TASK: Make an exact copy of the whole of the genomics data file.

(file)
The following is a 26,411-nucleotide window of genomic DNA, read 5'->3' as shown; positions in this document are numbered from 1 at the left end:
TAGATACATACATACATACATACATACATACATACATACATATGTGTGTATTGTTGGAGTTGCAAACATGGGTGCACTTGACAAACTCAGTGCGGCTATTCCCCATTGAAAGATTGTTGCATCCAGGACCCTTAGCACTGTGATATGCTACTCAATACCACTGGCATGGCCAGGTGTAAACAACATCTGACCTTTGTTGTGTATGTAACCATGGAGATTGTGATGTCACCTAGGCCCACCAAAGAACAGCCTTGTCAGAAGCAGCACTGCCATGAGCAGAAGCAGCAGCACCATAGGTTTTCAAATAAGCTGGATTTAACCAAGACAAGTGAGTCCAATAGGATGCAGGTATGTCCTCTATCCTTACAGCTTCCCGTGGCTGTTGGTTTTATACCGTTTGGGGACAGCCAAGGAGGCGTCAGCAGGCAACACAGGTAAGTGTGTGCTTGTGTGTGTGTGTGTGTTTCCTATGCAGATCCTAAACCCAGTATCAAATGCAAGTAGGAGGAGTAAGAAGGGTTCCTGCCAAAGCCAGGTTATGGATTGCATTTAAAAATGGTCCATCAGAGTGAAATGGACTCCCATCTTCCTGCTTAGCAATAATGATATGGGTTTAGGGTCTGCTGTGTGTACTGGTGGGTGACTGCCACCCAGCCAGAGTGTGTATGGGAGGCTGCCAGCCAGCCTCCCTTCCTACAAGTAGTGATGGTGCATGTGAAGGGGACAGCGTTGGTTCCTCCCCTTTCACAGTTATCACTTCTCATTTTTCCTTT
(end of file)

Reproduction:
The following is a 26,411-nucleotide window of genomic DNA, read 5'->3' as shown; positions in this document are numbered from 1 at the left end:
TAGATACATACATACATACATACATACATACATACATACATATGTGTGTATTGTTGGAGTTGCAAACATGGGTGCACTTGACAAACTCAGTGCGGCTATTCCCCATTGAAAGATTGTTGCATCCAGGACCCTTAGCACTGTGATATGCTACTCAATACCACTGGCATGGCCAGGTGTAAACAACATCTGACCTTTGTTGTGTATGTAACCATGGAGATTGTGATGTCACCTAGGCCCACCAAAGAACAGCCTTGTCAGAAGCAGCACTGCCATGAGCAGAAGCAGCAGCACCATAGGTTTTCAAATAAGCTGGATTTAACCAAGACAAGTGAGTCCAATAGGATGCAGGTATGTCCTCTATCCTTACAGCTTCCCGTGGCTGTTGGTTTTATACCGTTTGGGGACAGCCAAGGAGGCGTCAGCAGGCAACACAGGTAAGTGTGTGCTTGTGTGTGTGTGTGTGTTTCCTATGCAGATCCTAAACCCAGTATCAAATGCAAGTAGGAGGAGTAAGAAGGGTTCCTGCCAAAGCCAGGTTATGGATTGCATTTAAAAATGGTCCATCAGAGTGAAATGGACTCCCATCTTCCTGCTTAGCAATAATGATATGGGTTTAGGGTCTGCTGTGTGTACTGGTGGGTGACTGCCACCCAGCCAGAGTGTGTATGGGAGGCTGCCAGCCAGCCTCCCTTCCTACAAGTAGTGATGGTGCATGTGAAGGGGACAGCGTTGGTTCCTCCCCTTTCACAGTTATCACTTCTCATTTTTCCTTT